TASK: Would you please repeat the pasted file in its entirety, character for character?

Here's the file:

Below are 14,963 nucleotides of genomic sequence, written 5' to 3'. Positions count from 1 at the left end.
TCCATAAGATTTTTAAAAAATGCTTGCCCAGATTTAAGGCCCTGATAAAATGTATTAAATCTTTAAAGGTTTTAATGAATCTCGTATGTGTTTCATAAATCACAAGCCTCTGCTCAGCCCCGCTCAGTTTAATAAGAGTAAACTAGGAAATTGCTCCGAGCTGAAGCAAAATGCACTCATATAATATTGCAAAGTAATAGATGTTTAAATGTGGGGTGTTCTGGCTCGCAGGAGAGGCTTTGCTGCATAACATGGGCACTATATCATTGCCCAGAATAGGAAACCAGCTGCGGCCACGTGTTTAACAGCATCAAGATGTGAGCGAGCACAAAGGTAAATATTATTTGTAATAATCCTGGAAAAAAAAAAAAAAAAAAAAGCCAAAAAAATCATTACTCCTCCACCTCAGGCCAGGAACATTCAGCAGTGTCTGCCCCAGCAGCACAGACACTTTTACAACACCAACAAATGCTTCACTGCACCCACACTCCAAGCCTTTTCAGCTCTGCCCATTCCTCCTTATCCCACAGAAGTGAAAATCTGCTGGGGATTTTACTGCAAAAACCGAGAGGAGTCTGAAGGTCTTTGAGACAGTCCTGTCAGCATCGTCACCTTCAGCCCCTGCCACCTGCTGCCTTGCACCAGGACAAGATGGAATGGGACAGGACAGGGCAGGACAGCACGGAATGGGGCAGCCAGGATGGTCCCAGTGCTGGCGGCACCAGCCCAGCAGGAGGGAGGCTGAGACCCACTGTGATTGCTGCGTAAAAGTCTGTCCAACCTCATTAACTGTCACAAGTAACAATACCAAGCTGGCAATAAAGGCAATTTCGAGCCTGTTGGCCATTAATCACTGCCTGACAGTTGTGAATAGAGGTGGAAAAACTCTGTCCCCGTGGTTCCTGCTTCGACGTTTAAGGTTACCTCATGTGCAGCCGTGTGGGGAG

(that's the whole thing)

Below are 14,963 nucleotides of genomic sequence, written 5' to 3'. Positions count from 1 at the left end.
TCCATAAGATTTTTAAAAAATGCTTGCCCAGATTTAAGGCCCTGATAAAATGTATTAAATCTTTAAAGGTTTTAATGAATCTCGTATGTGTTTCATAAATCACAAGCCTCTGCTCAGCCCCGCTCAGTTTAATAAGAGTAAACTAGGAAATTGCTCCGAGCTGAAGCAAAATGCACTCATATAATATTGCAAAGTAATAGATGTTTAAATGTGGGGTGTTCTGGCTCGCAGGAGAGGCTTTGCTGCATAACATGGGCACTATATCATTGCCCAGAATAGGAAACCAGCTGCGGCCACGTGTTTAACAGCATCAAGATGTGAGCGAGCACAAAGGTAAATATTATTTGTAATAATCCTGGAAAAAAAAAAAAAAAAAAAAGCCAAAAAAATCATTACTCCTCCACCTCAGGCCAGGAACATTCAGCAGTGTCTGCCCCAGCAGCACAGACACTTTTACAACACCAACAAATGCTTCACTGCACCCACACTCCAAGCCTTTTCAGCTCTGCCCATTCCTCCTTATCCCACAGAAGTGAAAATCTGCTGGGGATTTTACTGCAAAAACCGAGAGGAGTCTGAAGGTCTTTGAGACAGTCCTGTCAGCATCGTCACCTTCAGCCCCTGCCACCTGCTGCCTTGCACCAGGACAAGATGGAATGGGACAGGACAGGGCAGGACAGCACGGAATGGGGCAGCCAGGATGGTCCCAGTGCTGGCGGCACCAGCCCAGCAGGAGGGAGGCTGAGACCCACTGTGATTGCTGCGTAAAAGTCTGTCCAACCTCATTAACTGTCACAAGTAACAATACCAAGCTGGCAATAAAGGCAATTTCGAGCCTGTTGGCCATTAATCACTGCCTGACAGTTGTGAATAGAGGTGGAAAAACTCTGTCCCCGTGGTTCCTGCTTCGACGTTTAAGGTTACCTCATGTGCAGCCGTGTGGGGAG